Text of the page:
There’s not many things more fascinating in today’s high-tech world than subsea cables.
In and of themselves, in principle, they’re just cables. But also in and of themselves they are highly sophisticated and powerful pieces of equipment.
And the sheer magnitude of the engineering involved in laying them undersea across oceans and connecting continents is arguably a wonder of the modern world.
Subsea cables are not new, of course, since they’ve been in use almost as long as traditional telephones.
In fact, according to a video on Microsoft’s website boasting about its own new subsea cable, the company says the first transatlantic subsea cable was installed in 1863.
Fast forward 150 years and these days, subsea cables have to carry literally millions, possibly billions, of times more data than just voice and whatever else they had to carry in the early days – morse code, maybe… definitely not cat videos anyway.
Microsoft has been sharing some information and pictures of its new subsea cable, for which it partnered with Facebook and Telxius.
Microsoft’s subsea cable has a name, and it’s Marea. And the company says Marea is “the highest-capacity subsea cable to cross the Atlantic”.
From design to completion, Microsoft says Marea took just two years – “nearly three times faster than the typical subsea cable project”.
Marea is said to be capable of transporting “up to 160 terabits of data per second”, says Microsoft.
“That’s more than 16 million times faster than the average home internet connection, with the capability to stream 71 million high-definition videos simultaneously,” brags the company.
Subsea cables generally connect one data centre to another, across continents, though not necessarily directly – there’s an interconnect of some sort when the cable initially reaches land.
The Marea subsea cable is 4,000 miles long, reaches ocean depths of 11,000 feet, and connects Virginia Beach, Virginia – on the east coast of the US, and Bilbao, Spain – on the country’s northern coast.
It was constructed by telecommunication infrastructure company Telxius, a subsidiary of telecom provider Telefónica, which is described as “the third partner”, brought in to manage the construction process and operate the cable.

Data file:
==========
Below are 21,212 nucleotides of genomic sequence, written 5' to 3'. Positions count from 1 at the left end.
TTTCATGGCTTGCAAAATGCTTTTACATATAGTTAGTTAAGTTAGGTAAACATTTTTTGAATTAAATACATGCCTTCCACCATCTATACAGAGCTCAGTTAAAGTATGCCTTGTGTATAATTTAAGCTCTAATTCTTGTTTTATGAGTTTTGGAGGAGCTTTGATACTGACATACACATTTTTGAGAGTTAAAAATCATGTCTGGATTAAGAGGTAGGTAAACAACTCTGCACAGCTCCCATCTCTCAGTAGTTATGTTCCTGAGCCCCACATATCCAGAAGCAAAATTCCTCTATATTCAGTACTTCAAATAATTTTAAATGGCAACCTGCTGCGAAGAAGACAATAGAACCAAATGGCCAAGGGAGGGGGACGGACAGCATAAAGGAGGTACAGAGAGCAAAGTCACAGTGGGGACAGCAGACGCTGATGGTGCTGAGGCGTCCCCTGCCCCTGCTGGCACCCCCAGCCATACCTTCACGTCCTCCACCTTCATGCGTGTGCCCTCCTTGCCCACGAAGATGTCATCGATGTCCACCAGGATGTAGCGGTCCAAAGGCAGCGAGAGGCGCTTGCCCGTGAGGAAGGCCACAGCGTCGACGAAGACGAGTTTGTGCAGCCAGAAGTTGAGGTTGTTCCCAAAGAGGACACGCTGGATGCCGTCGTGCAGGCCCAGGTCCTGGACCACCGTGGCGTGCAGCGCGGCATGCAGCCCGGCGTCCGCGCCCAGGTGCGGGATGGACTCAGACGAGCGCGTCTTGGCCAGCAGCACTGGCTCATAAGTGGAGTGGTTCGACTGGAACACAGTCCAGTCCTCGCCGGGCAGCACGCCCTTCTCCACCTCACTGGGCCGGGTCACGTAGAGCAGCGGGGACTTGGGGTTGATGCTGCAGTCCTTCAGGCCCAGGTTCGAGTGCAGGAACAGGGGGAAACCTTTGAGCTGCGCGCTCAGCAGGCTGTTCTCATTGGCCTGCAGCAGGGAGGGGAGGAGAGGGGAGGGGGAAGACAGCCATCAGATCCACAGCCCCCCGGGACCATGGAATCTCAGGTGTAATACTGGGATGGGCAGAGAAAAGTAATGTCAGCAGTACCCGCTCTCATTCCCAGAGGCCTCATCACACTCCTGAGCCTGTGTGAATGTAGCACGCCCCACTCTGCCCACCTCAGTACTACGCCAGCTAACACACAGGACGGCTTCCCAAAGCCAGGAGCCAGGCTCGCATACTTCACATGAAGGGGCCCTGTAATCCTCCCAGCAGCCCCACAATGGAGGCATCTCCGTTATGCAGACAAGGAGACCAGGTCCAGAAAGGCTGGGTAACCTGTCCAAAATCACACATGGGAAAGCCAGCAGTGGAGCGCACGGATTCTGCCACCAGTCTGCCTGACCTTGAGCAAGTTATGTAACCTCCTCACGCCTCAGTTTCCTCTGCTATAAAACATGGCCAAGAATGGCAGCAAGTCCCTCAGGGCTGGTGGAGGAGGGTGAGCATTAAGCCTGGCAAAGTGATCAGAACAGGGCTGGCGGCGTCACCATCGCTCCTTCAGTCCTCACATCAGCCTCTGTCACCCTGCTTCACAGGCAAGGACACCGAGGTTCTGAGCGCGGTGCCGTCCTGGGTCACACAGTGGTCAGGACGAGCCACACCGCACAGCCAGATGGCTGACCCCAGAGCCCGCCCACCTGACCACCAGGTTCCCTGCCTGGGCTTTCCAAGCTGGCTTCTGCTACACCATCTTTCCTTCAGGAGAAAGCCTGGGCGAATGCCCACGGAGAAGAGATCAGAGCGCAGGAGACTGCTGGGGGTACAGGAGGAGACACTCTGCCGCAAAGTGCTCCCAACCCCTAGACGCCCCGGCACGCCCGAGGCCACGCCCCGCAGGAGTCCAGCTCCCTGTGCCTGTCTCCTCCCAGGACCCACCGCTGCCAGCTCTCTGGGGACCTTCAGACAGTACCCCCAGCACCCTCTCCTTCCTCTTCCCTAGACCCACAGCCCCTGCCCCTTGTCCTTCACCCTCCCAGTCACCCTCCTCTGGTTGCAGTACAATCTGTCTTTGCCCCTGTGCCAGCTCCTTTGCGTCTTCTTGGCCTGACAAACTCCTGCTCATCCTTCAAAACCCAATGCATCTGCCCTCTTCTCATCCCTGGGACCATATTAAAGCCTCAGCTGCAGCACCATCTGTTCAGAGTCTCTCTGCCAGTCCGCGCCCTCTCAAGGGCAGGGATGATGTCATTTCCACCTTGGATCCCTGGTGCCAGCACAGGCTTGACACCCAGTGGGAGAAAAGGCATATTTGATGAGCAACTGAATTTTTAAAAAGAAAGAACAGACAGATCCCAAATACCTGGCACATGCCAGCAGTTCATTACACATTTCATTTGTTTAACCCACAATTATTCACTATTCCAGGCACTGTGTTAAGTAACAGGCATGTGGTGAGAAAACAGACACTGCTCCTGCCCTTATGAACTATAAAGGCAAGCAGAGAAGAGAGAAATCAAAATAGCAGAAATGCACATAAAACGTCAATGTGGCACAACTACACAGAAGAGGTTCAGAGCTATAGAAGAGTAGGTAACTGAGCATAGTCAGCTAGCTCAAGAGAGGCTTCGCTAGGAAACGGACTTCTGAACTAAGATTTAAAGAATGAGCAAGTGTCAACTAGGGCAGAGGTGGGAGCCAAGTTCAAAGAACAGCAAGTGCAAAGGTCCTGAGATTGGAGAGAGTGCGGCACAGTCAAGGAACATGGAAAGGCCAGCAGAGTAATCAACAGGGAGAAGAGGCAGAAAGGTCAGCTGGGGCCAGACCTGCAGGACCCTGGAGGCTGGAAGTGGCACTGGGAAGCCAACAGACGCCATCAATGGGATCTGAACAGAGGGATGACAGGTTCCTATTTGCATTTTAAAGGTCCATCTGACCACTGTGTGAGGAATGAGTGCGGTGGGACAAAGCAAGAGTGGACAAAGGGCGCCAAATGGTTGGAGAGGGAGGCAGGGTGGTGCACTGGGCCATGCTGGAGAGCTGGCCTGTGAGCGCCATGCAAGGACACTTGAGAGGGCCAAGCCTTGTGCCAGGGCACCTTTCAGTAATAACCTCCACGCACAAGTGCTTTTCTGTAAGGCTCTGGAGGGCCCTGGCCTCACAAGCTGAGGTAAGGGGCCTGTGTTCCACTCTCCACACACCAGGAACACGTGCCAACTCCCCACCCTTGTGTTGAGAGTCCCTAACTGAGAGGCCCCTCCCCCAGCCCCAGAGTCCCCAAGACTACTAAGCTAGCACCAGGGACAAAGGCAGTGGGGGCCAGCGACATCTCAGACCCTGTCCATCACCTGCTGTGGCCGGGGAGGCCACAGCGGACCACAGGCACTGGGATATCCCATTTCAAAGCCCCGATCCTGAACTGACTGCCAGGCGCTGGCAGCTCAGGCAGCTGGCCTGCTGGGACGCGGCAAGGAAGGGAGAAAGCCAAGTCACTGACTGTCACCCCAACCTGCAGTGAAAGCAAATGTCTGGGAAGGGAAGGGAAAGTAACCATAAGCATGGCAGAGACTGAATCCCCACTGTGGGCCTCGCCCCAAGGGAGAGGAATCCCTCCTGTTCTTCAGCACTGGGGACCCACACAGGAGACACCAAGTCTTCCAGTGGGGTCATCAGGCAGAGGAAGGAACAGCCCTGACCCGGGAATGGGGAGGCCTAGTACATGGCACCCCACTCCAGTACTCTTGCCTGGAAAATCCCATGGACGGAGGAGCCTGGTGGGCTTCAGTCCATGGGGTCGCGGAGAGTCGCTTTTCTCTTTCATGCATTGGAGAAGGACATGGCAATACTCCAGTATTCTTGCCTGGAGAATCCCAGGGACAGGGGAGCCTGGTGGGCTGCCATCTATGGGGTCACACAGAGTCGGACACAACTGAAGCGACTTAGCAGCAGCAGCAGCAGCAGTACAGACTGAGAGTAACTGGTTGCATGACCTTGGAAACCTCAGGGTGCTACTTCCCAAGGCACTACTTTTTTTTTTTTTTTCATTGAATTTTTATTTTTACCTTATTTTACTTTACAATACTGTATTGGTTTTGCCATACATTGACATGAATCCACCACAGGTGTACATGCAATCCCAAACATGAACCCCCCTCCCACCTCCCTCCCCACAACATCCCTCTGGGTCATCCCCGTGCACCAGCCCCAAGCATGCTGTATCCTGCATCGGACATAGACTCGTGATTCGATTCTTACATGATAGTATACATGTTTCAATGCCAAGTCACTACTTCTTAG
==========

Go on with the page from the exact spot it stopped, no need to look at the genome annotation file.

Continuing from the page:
Microsoft says the project demonstrates the increasing role private companies are playing in building such infrastructure.
In the past, such infrastructure projects were undertaken by governments. Now, as well as Microsoft and Facebook, Google and Tata are among the tech giants taking on that role.
And then of course you have the telecommunications companies – NTT, AT&T and so on – some of which may have started out as government departments.
But governments gave up trying to keep up with the growth of private enterprise in general, and the telecommunications business in particular, many years ago. So now, for the tech giants, subsea cables and the creation of super-fast, super-large networks are a critical way to gain a competitive edge.
Brad Smith, president of Microsoft, says: “Marea comes at a critical time. Submarine cables in the Atlantic already carry 55 percent more data than trans-Pacific routes and 40 percent more data than between the US and Latin America.
“There is no question that the demand for data flows across the Atlantic will continue to increase and Marea will provide a critical connection for the United States, Spain, and beyond.”
Najam Ahmad, vice president network engineering for Facebook, says Marea’s flexible design will allow the company to adapt to future needs and better support its increasingly data-intensive services.
Ahmad says: “Obviously, connectivity is one part of achieving that goal. Marea will help us connect people more quickly and efficiently.
“More broadly, robust connectivity can help a wide variety of people build relationships and collaborate between countries and across cultures.”
Rafael Arranz, chief operating officer for Telxius, says: “All of these applications, especially everything that is driven by video, consume a huge amount of bandwidth.
“So everybody needs to be connected with a high-volume, high-bandwidth infrastructure. With its unique route, this cable is going to be able to absorb and deliver back-and-forth traffic to strengthen communications, not just across the Atlantic, but across the globe.”